The University of Edinburgh, in partnership with the University of Glasgow and YouthLink Scotland, is offering a free face-to-face seminar focusing on issues of race equality and youth work in Scotland. Drawing on research from the University of Edinburgh and the University of Glasgow on black, minority ethnic, migrant and refugee young people in Scotland, the seminar will discuss how issues such as everyday racism and discrimination, misrecognition, multiple disadvantage, and undervaluing linguistic diversity impact upon young people. We will then reflect on these themes in relation to youth work practice, and discuss how youth work managers and practitioners can be supported to develop strategies for addressing racism, discrimination and disadvantage. 

This event is FREE but booking is essential. To book please email ceres@ed.ac.uk or call 0131 651 6152.

Please see our briefing for further information.

January 2017

Response to Inquiry into School Bullying

Moray House School of Education, University of Edinburgh, has submitted a written response to the Scottish Parliament Equalities and Human Rights Committee’s Inquiry into School Bullying.

Rowena Arshad, CERES Co-Director, was a co-author of the submission, and the response draws on findings from recent CERES research projects as well as our recent professional seminars with teachers and schools leaders and participation in the Independent Advisory Group on Hate Crime, Prejudice and Community Cohesion.

See below to read the submission in full or click here to download.

Download (PDF, 344KB)

December 2016

Race Equality and Scottish School Education

CERES, in partnership with the University of Glasgow, the Educational Institute of Scotland (EIS), and the University of Edinburgh’s Teacher Education Partnership, has held a series of seminars and a one-hour webinar on “Race Equality and Scottish School Education”. The webinar and associated research briefing can be accessed below.

The webinar includes a presentation from Dr Rowena Arshad, Head of School for Moray House School of Education, University of Edinburgh, and Dr Marta Moskal, School of Education, University of Glasgow, and also presents video clips from academics and practitioners highlighting some of the key themes and examples for practice.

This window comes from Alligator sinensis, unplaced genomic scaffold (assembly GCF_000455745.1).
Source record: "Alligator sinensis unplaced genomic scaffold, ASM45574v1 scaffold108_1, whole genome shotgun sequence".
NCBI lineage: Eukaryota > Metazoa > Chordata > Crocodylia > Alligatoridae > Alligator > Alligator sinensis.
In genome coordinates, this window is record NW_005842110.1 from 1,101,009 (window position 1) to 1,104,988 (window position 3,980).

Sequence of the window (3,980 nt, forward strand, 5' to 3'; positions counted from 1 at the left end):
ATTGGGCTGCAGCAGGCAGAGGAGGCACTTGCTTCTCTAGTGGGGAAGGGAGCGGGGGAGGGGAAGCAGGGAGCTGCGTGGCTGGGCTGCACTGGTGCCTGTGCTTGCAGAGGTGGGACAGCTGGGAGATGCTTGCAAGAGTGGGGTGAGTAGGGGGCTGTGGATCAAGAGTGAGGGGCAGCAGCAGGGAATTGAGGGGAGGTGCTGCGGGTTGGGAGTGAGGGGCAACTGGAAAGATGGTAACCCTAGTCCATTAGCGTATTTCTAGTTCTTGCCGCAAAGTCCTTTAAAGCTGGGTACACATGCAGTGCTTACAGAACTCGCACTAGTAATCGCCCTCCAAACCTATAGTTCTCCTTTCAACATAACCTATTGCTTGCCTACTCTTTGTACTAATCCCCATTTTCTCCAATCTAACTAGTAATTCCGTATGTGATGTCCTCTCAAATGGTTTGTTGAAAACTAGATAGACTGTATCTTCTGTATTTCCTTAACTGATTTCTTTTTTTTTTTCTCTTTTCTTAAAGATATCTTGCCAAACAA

The webinar and briefing draw on research on black, minority ethnic, migrant and refugee young people from the period 2004-2016 conducted by CERES and their partners, particularly Newcastle University and University of St Andrews, and also from academics associated with Glasgow Refugee Asylum and Migration network (GRAMNet). The research serves to highlight recurring themes which teachers and managers could usefully reflect on as they take forward the indicators in How Good Is Our School 4 and the development of their own professional standards.

Further information about some of this research with BME young people can be accessed on Newcastle University’s website here: https://research.ncl.ac.uk/youngpeople/.

The webinar begins 1 minute in.

 

Download (PDF, 302KB)

November 2016

CERES Conference 2017

Activism and Anti-Racism in Education: telling our stories

Our 3rd International Conference is taking place at Moray House School of Education on 14th-16th June 2017.

Further information on the conference and our Call for Papers is available here.

June 2016

On the Hideous Whiteness Of Brexit: “Let us be honest about our past and our present if we truly seek to dismantle white supremacy”

Akwugo Emejulu, Senior Lecturer at the University of Edinburgh, examines how white supremacy has operated before and after the UK’s EU referendum and argues that the visibility of racism following the Brexit vote must not obscure the conditions for its possibility. Her co-authored book, The Politics of Survival: Minority Women, Activism and Austerity in France and Britain is forthcoming with Policy Press. 

Read the full article here